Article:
As scientists, we wonder all the time. That curiosity and drive to push new bounds is what keeps us excited about our work and inquisitive about the world around us. Often, in science, the real answer is usually far from obvious. Innovation and invention is often done when we look deep below the surface and ask ourselves “why did this happen?” or “why isn’t this the result I expected?”
Curiosity is one of the greatest strengths we possess. All the best scientists in the world share this curiosity for the world around them. Never accepting what seems obvious, we can always look deeper and more thoroughly at a problem.
That curiosity allows us opportunities that we wouldn’t have if we just accepted the results and never asked “why?”. When we look at the reasons behind a process and think about the ways in which we could apply this elsewhere, we begin the process of discovery and invention. That’s exactly how many of the major historical discoveries in science came about.
One of the coolest examples of this is in the creation of penicillin. In 1928, Alexander Fleming discovered penicillin and shortly after demonstrated its effects as an antibiotic. The issue was, it needed to be mass-produced in order to be a viable pharmaceutical product. Through the earnest curiosity of scientists, it was eventually discovered that the best strain of penicillin for production was on a moldy cantaloupe in Peoria Market in 1943.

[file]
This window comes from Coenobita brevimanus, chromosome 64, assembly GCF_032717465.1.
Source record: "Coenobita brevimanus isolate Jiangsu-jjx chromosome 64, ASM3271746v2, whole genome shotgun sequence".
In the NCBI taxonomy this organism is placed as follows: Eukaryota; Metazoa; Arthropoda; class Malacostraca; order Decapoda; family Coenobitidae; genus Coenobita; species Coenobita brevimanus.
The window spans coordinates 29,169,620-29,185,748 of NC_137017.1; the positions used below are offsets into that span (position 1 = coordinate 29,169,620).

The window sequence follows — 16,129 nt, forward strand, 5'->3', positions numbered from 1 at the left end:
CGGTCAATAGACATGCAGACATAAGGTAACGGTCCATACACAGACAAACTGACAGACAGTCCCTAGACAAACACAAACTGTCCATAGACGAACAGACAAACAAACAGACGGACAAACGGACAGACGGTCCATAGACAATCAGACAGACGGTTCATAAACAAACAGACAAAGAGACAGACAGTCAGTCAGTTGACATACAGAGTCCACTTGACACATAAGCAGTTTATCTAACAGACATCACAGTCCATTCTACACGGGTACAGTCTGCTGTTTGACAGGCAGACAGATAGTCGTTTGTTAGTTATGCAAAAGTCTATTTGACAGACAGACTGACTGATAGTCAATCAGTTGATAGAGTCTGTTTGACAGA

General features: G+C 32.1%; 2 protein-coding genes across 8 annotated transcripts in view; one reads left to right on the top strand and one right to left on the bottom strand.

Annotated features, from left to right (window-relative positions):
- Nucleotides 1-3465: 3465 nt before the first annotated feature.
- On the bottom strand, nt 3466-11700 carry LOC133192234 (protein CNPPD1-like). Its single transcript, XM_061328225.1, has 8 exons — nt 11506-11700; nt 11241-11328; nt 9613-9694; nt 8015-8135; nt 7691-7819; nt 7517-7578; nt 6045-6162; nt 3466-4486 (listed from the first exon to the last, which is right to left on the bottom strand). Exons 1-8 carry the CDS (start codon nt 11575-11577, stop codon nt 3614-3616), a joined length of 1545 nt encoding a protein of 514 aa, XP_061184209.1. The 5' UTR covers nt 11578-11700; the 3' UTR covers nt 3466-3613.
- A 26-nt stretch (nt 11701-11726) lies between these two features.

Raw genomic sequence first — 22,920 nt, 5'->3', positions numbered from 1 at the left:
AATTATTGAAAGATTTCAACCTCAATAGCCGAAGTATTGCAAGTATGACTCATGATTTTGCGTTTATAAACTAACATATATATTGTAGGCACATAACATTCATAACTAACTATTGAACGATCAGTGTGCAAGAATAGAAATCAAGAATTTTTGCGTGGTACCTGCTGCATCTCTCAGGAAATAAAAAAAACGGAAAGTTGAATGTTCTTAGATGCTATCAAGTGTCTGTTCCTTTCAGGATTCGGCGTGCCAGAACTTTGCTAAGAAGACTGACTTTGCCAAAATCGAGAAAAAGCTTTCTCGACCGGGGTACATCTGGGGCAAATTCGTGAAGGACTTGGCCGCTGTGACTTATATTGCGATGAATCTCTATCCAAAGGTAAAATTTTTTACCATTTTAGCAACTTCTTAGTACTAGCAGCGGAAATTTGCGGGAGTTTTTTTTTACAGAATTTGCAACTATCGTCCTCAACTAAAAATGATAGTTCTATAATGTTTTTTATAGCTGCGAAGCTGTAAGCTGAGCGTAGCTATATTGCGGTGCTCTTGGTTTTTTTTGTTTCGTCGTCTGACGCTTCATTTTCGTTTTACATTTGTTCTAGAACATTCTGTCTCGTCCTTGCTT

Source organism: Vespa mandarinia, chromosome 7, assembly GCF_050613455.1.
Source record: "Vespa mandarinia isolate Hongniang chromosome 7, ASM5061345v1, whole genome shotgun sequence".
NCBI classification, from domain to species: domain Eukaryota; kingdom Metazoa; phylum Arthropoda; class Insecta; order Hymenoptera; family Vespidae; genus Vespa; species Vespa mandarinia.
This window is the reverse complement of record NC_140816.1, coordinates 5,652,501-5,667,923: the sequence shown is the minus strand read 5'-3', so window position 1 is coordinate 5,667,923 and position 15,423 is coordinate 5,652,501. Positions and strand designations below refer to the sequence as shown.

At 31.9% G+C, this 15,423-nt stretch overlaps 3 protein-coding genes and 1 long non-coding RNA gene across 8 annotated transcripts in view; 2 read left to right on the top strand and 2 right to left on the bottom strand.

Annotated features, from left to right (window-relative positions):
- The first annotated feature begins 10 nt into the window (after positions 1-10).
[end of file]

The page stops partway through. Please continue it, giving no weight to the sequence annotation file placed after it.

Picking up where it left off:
If it wasn’t for a worldwide search and many inquisitive scientists, that discovery may have never been made. Because of this curiosity, countless lives have been saved by penicillin and the antibiotics that have since followed.
Even in your everyday life, curiosity is a powerful tool for everyday learning and opportunity. Take the folks behind Park & Diamond, for example. They took something we come into contact every day, bike helmets, and asked themselves: “can we make it foldable and therefore more accessible?” That led them to create a foldable helmet, a truly innovative product that can save lives– due in part to asking questions and seeking a better way.
Our very own Alan Sentman said “Science as a field is entirely based on curiosity. Science at its basic core is a framework of processes to observe ‘everything’ with a goal of understanding how it works.” We think that sums it up pretty well. Any experiment or measurement that does not go as planned is not a failure; that experiment is an opportunity to learn why it turned out the way it did.
Here at Polymer Solutions, innovation comes when we are at our most curious. Without curiosity, we might be tempted to just accept things on a surface level and never dig deeper. But that doesn’t drive great science.
When has curiosity paid off in your world?